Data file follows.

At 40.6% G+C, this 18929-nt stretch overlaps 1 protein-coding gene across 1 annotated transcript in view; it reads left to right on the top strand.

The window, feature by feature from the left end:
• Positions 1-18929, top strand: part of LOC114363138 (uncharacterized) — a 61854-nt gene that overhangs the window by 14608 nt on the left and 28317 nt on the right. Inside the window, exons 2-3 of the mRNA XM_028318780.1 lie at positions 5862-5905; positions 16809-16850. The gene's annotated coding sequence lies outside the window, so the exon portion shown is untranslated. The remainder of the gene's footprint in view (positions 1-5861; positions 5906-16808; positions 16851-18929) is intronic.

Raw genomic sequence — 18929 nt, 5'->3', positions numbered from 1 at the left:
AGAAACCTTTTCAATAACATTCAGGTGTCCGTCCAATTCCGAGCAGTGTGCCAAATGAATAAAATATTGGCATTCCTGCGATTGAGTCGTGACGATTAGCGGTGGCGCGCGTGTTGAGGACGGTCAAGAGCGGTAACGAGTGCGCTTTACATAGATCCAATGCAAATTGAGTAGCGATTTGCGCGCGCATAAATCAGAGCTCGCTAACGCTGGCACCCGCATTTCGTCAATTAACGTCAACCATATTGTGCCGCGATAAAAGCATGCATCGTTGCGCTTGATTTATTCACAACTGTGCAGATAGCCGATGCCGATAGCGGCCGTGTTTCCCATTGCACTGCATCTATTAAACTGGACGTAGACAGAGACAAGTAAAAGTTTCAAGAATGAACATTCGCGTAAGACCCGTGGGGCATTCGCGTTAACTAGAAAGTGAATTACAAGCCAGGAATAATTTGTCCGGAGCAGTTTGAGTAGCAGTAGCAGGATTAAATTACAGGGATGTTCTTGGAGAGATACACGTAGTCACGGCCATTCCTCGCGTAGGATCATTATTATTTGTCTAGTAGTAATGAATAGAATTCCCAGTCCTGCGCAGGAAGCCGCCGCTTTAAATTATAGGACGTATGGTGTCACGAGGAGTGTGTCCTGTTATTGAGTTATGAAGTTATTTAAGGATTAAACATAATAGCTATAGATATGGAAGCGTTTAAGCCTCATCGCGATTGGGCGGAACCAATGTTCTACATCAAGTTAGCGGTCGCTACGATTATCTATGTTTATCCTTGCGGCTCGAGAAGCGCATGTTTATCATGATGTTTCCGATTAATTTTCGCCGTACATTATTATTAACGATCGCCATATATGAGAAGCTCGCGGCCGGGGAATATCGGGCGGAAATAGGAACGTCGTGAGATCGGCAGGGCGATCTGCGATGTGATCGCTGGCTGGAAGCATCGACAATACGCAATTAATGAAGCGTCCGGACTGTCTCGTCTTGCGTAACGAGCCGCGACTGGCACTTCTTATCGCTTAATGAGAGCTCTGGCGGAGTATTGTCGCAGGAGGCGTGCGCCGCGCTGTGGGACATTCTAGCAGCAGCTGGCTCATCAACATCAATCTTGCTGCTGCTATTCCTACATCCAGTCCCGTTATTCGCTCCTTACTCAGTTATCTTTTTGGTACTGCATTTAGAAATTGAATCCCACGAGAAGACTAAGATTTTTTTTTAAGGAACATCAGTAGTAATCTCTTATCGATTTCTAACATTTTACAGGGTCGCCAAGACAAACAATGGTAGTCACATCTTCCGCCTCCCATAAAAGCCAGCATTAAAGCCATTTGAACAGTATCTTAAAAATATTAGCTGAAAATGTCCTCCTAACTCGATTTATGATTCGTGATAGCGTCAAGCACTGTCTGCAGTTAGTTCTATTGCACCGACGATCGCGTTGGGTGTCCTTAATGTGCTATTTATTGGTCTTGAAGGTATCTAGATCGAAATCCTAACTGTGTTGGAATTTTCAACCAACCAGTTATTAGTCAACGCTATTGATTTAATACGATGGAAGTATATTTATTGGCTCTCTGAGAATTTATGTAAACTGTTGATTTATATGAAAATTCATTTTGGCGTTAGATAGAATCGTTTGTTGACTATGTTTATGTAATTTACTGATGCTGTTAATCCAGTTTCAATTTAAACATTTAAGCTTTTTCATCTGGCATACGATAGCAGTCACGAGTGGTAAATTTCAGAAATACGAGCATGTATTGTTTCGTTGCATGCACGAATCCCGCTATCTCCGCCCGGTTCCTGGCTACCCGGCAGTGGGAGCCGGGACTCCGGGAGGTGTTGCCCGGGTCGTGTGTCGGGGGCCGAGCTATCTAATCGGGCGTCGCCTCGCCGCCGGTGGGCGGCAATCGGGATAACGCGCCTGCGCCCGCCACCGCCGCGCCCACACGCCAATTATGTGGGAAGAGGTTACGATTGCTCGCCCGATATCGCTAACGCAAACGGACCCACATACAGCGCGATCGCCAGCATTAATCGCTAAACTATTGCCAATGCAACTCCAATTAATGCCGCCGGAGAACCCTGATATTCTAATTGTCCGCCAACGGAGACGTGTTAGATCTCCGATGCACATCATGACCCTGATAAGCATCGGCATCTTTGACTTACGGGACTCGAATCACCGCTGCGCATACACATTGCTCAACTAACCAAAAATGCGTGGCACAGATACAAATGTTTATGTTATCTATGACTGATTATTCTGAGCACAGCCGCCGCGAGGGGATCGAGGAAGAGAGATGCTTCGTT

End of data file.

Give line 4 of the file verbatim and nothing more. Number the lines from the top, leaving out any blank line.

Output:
Raw genomic sequence — 18929 nt, 5'->3', positions numbered from 1 at the left: